"It has always amazed me how little attention Merce Cunningham receives in film and home media - this and a couple of VHS tapes is all we have - a crime in my view. All right - if you're expecting Swan Lake or Coppelia, or balk at 'tunes' you can't whistle, then Merce Cunningham may take some work. But no amount of avant garde can disguise the sheer beauty of his choreography - in fact, beauty is a poor attempt to describe something for which there are no words. It has a sensuality and immediacy missing from classical ballet while being every bit as graceful; and possibly more demanding in that a degree of improvisation is often required of the dancers. Desperately trying to avoid clichés, if ever anyone has realised the human form and movement as art, here he is. This biopic is laden with excerpts from the past fifty years (including the famous one based on a jumper with 5 sleeves and no neck opening!) and it is a fabulous introduction to this intriguing and warm-hearted character and those around him. All in all a gorgeous disc. Is there a downside? Yes - it lasts only 90 minutes and I could happily watch excerpts twice the length. And may I add a plea to the producers - to make more of Merce Cunningham's work available on DVD. It is a vital part of American, perhaps WESTERN culture - and thoroughly enjoyable."
American Masters Presents Merce Cunningham
Nicholas Croft | New York | 05/20/2003
(5 out of 5 stars)
"This 90-minute film by Charles Atlas[ who also directed "Hail the New Puritan" (1986), "Put Blood in the Music" (1989) and "Son of Sam and Delilah" (1991) ] was created as a co-production of seventeen international television stations. It was conceived for the 16:9 aspect ratio format, but will appear in 'letterbox' on a standard 4:3 ratio television screen.
"Merce Cunningham - A Lifetime of Dance" functions as an artistic biography of this now legendary choreographer. The first fifty minutes of the film detail Mr. Cunningham's life from his birth in Centralia, Washington in 1919 to the early 1950's and the founding of the Cunningham Dance Company, after a summer of experimentation at Black Mountain College.
Archival film and video footage provides documentation of approximately forty-five different dance works. The footage is shown in edit lengths of between 5 and 20 seconds duration. These excerpts are then intercut with the comments of friends, family members, dancers, composers, art critics and also of Merce himself, who provides anecdotes at each stage within the chronology of the biography.
The audio that accompanies these dance works, as an atmosphere or perhaps as a weather event enveloping the performances, was created by at least seventeen different avant-garde composers. These include founding Cunningham Dance Company member and musician John Cage, electronics guru David Tudor, the minimalist LaMonte Young and downtown NYC performance artist Meredith Monk.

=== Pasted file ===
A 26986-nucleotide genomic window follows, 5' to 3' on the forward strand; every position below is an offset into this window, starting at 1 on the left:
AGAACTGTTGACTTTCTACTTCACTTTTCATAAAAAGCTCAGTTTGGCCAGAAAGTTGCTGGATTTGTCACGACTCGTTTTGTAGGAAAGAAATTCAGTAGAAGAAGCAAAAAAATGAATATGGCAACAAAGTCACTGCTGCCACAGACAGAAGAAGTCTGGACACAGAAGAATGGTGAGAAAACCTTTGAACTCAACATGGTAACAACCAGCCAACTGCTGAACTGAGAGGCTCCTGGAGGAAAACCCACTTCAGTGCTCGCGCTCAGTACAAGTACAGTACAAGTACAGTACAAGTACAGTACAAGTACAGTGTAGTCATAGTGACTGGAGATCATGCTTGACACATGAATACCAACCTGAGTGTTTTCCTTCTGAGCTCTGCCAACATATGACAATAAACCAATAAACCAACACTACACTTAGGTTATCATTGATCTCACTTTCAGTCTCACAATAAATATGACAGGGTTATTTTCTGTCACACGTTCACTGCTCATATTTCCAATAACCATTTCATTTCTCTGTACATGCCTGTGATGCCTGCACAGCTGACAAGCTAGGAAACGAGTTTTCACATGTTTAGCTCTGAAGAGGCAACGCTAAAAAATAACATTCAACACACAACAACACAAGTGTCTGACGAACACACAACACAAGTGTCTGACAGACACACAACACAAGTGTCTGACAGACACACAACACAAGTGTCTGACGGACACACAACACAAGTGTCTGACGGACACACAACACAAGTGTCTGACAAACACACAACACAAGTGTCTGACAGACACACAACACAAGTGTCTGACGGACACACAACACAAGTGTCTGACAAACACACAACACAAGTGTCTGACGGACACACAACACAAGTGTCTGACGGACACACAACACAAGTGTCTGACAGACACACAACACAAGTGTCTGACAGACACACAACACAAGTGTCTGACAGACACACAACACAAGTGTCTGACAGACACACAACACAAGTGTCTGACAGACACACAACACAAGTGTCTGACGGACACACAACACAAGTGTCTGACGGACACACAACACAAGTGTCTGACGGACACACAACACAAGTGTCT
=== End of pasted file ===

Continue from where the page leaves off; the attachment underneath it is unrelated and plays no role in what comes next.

In the film, we find that Mr. Cunningham draws his inspiration from movements of any kind, including those of animals, birds and the ordinary movements of people involved in a range of typical activities. He feels that dancers live not just to do these movements, but to 'exist' in performance and to come to realize their own unique identity through the act of dance.
The film closes with an extended discussion of the work "Biped"(1999), which describes the incorporation of three dimensional computer graphics into the context of a live electronic music and dance event.
"Merce Cunningham - A Lifetime of Dance" will serve well as a wonderful media resource for fans of contemporary art."
Dance teachers need this!
Jack Kirven | Charlotte, NC | 03/27/2003
(5 out of 5 stars)
"i am a dance teacher who works with students at many different levels, and this video can be helpful for all sorts of classes... this is a great historical resource, and it does a good job of sampling cunningham's work. it also explains his significance to dance history and development. be warned that there is more talk and commentary than performance, so if you want choreography you may be disappointed. i recommend this dvd to dancers, dance teachers, dance historians, dance critics (who often know very little about the work upon which they are thrusting their commentary), and anyone else interested in modern dance history, collaborative processes, and avant garde music."
M. Gotsis | Los Angeles, CA | 04/22/2002
(5 out of 5 stars)
"After having seen points in space a few months ago I was absolutely itching to find more on Cunningham. The DVD is quite wonderful with enough excerpts from many of Merce's dances. It it nicely edited and makes sense time-wise. There is adequate time with collaborators, friends, dancers and Merce himself. For the lovers of the avant-garde and for lovers of dance this is truly one DVD to own and watch over and over again. It flows beautifully. I wish that there was a section where one could watch full segments for various pieces even if I had to pay more money for the DVD."
Excellent Overall Review of Cunningham's Life and Work
M. Gotsis | 07/03/2002
(5 out of 5 stars)
"An Excellent resource for the dance teacher at any level. Of specific importance is old film and video footage translated to the DVD medium. Very Broad overview of his work and company-an excellent starting place to present his work and contributions to the field of dance and collaborative arts."